Suspicious Activity Reports

Suspicious Activity Reports

National crime Agency takes over the Suspicious Activity Reports regime 

The UK’s response to the threat from serious and organised crime will be transformed today as the new National Crime Agency (NCA) becomes operational.

The UK financial intelligence unit which was part of SOCA has now been absorbed into this new law enforcement structure. For obliged entities under the Money Laundering Regulations you will still file your suspicious activity reports online by visiting and then click Reporting SARs in the top right hand corner. The old SOCA website address will automatically forward you to the new web address.

NCA Background

For the first time, a single law enforcement agency will be responsible for  leading the national response to cut serious and organised crime – from smashing multi-million pound, cross-border criminal networks and gangs and cracking intricate global cyber-crime, to tracking down child sex abusers in the hidden web and uncovering some of the most complex international fraud.

The NCA will use its 4,000 plus officers to harness the expertise and resources of law enforcement across the UK and abroad, to ensure a consistent and co-ordinated approach to continuously disrupt the most serious criminals and groups.

It will hold the single authoritative intelligence picture of serious and organised crime affecting the United Kingdom, and have the mandate and powers to lead and co-ordinate the police and other law enforcement agencies.

The NCA will lead the whole of the UK’s fight to cut serious and organised crime, ensuring that such criminals and criminal groups are prioritised and that proportionate operational activity and disruption is directed against them, both at home and overseas.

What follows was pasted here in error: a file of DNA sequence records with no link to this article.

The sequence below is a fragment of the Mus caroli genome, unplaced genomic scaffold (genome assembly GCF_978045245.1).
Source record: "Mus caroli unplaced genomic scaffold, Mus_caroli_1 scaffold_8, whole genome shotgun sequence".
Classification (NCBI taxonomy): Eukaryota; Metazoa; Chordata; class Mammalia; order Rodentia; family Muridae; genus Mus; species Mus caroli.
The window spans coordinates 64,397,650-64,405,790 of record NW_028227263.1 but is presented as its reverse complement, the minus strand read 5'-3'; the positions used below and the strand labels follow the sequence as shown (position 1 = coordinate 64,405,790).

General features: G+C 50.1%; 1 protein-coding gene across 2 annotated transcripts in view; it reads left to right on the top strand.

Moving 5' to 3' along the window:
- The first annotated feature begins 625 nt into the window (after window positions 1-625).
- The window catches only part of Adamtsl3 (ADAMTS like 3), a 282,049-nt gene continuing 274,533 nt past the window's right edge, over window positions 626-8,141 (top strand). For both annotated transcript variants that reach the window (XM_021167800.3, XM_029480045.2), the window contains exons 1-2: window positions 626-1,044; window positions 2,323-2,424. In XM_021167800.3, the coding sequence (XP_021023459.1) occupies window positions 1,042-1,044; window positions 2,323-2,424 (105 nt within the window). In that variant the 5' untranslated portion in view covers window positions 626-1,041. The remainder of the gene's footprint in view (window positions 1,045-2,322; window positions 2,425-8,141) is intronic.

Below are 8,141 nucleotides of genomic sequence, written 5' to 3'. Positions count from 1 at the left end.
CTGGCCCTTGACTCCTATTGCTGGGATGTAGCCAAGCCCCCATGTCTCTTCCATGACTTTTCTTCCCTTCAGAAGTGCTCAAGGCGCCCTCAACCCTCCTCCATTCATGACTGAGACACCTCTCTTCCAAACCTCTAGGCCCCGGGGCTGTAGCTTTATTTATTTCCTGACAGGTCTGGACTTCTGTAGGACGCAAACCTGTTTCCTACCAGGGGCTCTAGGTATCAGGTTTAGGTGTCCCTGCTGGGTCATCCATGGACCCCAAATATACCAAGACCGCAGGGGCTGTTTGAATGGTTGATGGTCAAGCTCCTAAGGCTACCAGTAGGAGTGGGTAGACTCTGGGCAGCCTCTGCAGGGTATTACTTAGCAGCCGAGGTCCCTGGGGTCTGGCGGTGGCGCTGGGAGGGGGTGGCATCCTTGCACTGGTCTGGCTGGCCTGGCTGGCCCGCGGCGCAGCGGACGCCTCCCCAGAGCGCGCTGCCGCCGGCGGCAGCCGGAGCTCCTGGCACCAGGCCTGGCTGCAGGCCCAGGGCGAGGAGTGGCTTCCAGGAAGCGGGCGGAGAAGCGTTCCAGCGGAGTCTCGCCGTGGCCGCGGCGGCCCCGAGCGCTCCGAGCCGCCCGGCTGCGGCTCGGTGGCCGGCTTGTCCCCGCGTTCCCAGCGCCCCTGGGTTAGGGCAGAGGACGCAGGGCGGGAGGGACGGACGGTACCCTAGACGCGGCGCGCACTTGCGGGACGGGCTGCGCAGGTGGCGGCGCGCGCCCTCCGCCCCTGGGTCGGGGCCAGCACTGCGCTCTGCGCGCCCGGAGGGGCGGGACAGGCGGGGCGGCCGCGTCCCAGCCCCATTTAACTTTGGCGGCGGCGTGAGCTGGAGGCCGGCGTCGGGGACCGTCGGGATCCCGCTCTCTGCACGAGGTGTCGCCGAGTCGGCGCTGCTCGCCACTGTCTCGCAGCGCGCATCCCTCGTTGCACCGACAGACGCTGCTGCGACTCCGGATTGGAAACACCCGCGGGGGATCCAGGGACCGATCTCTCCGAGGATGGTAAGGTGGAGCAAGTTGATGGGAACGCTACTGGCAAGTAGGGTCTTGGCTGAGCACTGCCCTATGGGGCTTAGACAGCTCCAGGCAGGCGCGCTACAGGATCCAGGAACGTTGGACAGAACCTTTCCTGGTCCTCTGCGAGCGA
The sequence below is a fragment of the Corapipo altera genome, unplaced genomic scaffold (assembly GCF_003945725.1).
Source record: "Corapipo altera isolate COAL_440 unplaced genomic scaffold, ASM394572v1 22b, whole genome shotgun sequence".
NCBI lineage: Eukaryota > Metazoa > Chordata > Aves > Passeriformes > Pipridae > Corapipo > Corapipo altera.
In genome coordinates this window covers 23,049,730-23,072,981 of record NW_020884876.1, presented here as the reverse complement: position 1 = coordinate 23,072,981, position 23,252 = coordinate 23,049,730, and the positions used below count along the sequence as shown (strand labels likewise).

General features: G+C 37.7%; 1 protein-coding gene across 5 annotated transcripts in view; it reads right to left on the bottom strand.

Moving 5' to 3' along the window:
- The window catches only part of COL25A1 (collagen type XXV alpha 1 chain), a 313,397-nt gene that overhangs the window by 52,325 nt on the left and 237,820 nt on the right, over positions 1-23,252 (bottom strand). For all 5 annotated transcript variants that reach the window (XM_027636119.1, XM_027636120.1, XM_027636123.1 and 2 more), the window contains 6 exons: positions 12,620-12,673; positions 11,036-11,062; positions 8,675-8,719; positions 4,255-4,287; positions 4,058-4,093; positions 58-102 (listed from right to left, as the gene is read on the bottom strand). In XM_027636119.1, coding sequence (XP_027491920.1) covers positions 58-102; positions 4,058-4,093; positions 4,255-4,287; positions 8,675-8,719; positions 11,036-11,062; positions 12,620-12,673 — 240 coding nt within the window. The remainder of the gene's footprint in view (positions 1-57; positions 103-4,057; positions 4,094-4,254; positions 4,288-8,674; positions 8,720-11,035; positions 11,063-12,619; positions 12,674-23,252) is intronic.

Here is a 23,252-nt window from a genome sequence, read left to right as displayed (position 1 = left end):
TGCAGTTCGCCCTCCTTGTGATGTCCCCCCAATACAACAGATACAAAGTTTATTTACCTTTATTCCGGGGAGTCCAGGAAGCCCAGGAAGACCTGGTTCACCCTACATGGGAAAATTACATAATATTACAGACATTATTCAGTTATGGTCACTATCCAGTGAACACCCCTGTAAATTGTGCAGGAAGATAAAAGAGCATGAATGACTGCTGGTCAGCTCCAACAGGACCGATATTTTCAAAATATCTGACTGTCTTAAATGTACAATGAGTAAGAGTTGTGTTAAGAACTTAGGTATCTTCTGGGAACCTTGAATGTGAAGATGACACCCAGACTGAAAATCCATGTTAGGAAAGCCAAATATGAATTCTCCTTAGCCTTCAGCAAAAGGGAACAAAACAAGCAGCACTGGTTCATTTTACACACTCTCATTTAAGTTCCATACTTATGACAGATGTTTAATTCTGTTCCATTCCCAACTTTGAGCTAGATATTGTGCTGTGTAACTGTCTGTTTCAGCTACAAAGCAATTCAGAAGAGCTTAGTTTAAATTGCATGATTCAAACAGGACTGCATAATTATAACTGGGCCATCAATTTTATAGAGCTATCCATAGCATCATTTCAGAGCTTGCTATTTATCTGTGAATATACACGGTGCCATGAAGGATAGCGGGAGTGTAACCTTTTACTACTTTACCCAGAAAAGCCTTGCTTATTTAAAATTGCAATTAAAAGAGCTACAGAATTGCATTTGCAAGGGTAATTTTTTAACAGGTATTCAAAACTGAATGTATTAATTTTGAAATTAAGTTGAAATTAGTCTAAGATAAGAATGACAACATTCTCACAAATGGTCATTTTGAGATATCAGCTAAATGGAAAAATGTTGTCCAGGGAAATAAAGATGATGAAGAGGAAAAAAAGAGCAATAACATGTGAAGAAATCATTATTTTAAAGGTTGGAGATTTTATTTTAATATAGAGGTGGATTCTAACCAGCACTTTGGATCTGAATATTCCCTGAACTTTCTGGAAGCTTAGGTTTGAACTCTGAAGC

The Agency will comprise four commands: Organised Crime, Economic Crime, Border Policing and CEOP (Child Exploitation and Online Protection) and have a National Cyber Crime Unit to reflect the broad range of threats that are posed by serious and organised criminals.

Keith Bristow, Director General of the National Crime Agency said:

“The NCA is a UK-wide crime-fighting agency, which will have the capability to tackle serious and organised crime in areas that have previously had a fragmented response, such as the border, cyber and economic crime, and those where we need to increase our impact, like child protection and human trafficking.

“The NCA will be at the centre of a reformed policing landscape that will co-ordinate the fight against some of the United Kingdom’s most sophisticated and harmful criminals.”

Announcing the launch of the new National Crime Agency, Home Secretary Theresa May said:

“I want to make Britain a hostile environment for serious and organised criminals, with the new National Crime Agency leading that fight.

“For the first time we now have a single national agency harnessing intelligence to relentlessly disrupt organised criminals at home and abroad with its own warranted officers, and the power to lead officers from other law enforcement agencies in coordinating that activity.

“The new National Crime Agency will mean that there will be no hiding places for human traffickers, cyber criminals and drugs barons.”